GREENSBORO, N.C. – John Edwards’ campaign finance fraud case ended in a mistrial Thursday when a jury acquitted him on one of six charges but was unable to decide whether he misused money from two wealthy donors to hide his pregnant mistress while he ran for president.
The trial exposed a sordid sex scandal that unfolded while Edwards’ wife was dying of cancer, but prosecutors couldn’t convince jurors that the ex-U.S. senator and 2004 vice presidential candidate masterminded a $1 million cover-up of his affair.
“While I do not believe I did anything illegal, or ever thought I was doing anything illegal, I did an awful, awful lot that was wrong and there is no one else responsible for my sins,” Edwards said on the courthouse steps.
He also said he had hope for his future.
“I don’t think God’s through with me. I really believe he thinks there’s still some good things I can do.”
Federal prosecutors are unlikely to retry the case, a law enforcement official told AP on the condition of anonymity because the decision will undergo review in the coming days.
Edwards would have faced up to 30 years in prison and $1.5 million in fines if convicted of all charges. He did not testify; neither did his former mistress Rielle Hunter nor the two donors whose money was at issue.
Jurors acquitted him on a charge of accepting illegal campaign contributions, involving $375,000 from elderly heiress Rachel “Bunny” Mellon in 2008. He had also been charged with illegally accepting $350,000 from Mellon in 2007, other donations from wealthy Texas attorney Fred Baron, filing a false campaign finance report and conspiracy.
The jurors, who deliberated nine days, did not talk to the media as they left the courthouse.
The case was thrown into confusion earlier Thursday after observers filled the courtroom expecting to hear a verdict on all six counts. Jurors had sent a note to U.S. District Court Judge Catherine Eagles, reading, “we have finished our deliberations and have arrived at our decision on counts one through six.”
But when the jury came into court, the foreman said jurors only had a decision on one count. Eagles sent jurors back to deliberate. About an hour later, the jury sent another note saying it had exhausted its discussions.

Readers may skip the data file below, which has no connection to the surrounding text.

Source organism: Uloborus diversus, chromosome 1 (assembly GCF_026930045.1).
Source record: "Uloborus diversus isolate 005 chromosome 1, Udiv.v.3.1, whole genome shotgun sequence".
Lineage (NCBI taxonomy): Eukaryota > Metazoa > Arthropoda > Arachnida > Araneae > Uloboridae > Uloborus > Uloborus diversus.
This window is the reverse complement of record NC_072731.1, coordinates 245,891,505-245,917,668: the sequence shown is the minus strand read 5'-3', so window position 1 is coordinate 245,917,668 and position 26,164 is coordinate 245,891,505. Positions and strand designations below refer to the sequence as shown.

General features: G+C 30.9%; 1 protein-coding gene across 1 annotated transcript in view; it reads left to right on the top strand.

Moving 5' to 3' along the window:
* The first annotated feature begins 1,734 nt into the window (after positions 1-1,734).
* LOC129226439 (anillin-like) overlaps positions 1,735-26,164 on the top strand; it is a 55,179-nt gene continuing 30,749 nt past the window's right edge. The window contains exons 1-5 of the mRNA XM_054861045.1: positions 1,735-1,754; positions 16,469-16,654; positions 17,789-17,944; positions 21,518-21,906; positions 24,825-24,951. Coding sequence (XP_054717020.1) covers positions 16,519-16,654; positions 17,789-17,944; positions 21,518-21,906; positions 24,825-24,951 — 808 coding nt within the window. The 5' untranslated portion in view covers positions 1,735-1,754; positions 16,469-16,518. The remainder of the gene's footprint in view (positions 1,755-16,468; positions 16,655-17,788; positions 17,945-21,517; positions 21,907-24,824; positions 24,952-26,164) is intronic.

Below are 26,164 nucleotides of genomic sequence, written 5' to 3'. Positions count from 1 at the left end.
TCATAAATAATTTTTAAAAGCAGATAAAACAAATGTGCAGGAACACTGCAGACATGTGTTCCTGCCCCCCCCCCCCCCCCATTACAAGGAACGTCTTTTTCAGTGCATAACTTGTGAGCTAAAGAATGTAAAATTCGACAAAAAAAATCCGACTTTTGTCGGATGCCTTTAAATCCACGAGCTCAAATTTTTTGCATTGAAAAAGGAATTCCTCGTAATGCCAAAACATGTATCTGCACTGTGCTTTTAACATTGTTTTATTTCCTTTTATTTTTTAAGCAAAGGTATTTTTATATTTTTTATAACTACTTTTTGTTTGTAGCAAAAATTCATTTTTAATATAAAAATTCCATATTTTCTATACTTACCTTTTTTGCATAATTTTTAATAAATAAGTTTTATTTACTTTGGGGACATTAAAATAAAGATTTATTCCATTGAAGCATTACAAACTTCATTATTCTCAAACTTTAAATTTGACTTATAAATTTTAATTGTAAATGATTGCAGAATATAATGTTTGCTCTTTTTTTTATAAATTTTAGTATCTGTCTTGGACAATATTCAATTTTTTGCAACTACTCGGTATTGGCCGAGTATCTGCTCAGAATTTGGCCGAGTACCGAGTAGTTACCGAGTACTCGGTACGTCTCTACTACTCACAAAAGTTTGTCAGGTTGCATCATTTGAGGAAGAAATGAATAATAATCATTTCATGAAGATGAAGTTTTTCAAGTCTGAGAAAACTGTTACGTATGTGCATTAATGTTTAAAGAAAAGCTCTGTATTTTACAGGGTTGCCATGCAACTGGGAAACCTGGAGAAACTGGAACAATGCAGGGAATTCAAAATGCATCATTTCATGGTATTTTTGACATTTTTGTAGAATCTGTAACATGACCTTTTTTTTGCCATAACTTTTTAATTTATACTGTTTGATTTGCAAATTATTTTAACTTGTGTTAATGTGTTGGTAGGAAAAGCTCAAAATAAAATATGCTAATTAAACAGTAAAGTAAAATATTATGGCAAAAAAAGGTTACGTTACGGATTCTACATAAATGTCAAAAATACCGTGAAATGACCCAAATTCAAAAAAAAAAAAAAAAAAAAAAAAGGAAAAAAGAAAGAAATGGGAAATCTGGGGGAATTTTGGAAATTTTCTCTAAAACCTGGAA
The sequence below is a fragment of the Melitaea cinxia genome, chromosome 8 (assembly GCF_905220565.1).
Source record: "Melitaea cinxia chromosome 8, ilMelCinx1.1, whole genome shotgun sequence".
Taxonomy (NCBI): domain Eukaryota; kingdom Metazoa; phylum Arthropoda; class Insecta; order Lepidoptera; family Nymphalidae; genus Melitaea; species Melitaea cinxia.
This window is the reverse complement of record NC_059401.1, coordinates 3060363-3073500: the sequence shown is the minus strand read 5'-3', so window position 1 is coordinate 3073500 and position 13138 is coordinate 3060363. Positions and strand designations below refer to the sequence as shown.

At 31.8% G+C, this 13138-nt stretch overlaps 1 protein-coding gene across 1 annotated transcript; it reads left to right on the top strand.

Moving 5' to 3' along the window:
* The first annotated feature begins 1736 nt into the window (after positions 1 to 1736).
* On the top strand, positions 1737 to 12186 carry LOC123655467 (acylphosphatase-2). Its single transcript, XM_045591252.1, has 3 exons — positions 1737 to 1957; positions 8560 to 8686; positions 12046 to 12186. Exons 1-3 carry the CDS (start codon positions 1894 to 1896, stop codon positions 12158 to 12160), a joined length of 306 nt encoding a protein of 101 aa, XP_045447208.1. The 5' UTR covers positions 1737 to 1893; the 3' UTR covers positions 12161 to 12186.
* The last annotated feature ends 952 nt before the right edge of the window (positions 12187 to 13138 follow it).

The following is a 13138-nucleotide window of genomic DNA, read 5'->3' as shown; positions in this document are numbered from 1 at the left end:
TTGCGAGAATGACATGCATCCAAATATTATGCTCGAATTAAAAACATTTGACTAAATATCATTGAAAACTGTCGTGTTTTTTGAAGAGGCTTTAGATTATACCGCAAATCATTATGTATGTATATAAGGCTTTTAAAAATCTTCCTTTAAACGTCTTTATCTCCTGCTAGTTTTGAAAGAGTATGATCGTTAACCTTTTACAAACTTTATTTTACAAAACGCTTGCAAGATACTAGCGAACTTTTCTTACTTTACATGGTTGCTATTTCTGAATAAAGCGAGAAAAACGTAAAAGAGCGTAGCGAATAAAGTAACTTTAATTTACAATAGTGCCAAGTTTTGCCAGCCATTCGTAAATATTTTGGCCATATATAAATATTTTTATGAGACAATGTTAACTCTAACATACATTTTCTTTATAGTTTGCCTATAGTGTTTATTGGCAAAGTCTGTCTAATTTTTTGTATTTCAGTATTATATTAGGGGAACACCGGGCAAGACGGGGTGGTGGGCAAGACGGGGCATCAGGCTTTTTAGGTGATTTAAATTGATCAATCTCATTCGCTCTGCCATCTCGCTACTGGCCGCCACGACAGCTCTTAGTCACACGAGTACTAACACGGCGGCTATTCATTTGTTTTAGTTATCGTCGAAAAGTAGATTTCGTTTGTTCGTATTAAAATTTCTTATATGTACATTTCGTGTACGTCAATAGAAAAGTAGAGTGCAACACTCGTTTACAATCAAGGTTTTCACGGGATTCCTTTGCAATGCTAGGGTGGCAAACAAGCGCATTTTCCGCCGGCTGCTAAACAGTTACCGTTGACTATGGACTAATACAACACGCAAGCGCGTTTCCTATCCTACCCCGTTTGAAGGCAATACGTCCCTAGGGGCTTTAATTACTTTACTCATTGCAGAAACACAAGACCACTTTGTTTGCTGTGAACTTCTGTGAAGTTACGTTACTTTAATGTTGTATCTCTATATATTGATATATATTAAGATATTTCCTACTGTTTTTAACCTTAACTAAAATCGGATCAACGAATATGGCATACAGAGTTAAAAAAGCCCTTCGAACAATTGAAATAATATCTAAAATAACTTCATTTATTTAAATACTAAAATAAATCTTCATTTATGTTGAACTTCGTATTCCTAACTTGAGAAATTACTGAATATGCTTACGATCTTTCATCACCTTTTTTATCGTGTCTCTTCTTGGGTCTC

When the not guilty verdict was read, Edwards choked up, put a single finger to his lip and took a moment to compose himself. He turned to his daughter, Cate, in the first row and smiled.
After Eagles declared a mistrial and discharged the jury, Edwards hugged his daughter, his parents and his attorneys. Later, he thanked the jury and his family.
He choked up when talking about the daughter he had with Hunter, Frances Quinn Hunter, “whom I love, more than any of you can ever imagine and I am so close to and so, so grateful for. I am grateful for all of my children.”
The six-week-long trial recounted the most intimate details of Edwards’ affair with Hunter, including reference to a sex tape of the two together that was later ordered destroyed and the drama of Edwards’ wife, Elizabeth, tearing off her shirt in front of her husband in a rage about a tabloid report of the affair.
It also featured testimony that sometimes read like political thriller, as aide Andrew Young described meeting Edwards on a secluded road, and Edwards warning him, “you can’t hurt me.”
Prosecutors said Edwards knew of the roughly $1 million being funneled to Young and Hunter and was well aware of the $2,300 legal limit on campaign donations.
Edwards’ attorneys said prosecutors didn’t prove that Edwards knew that taking the money violated campaign finance law. They said he shouldn’t be convicted for being a liar, and even if he did know about some of the money, it was a gift, not a campaign contribution.
“This is a case that should define the difference between a wrong and a crime … between a sin and a felony,” attorney Abbe Lowell told the jury. “John Edwards has confessed his sins. He will serve a life sentence for those.”
They also said the money was used to keep the affair hidden from his wife, not to influence his presidential bid.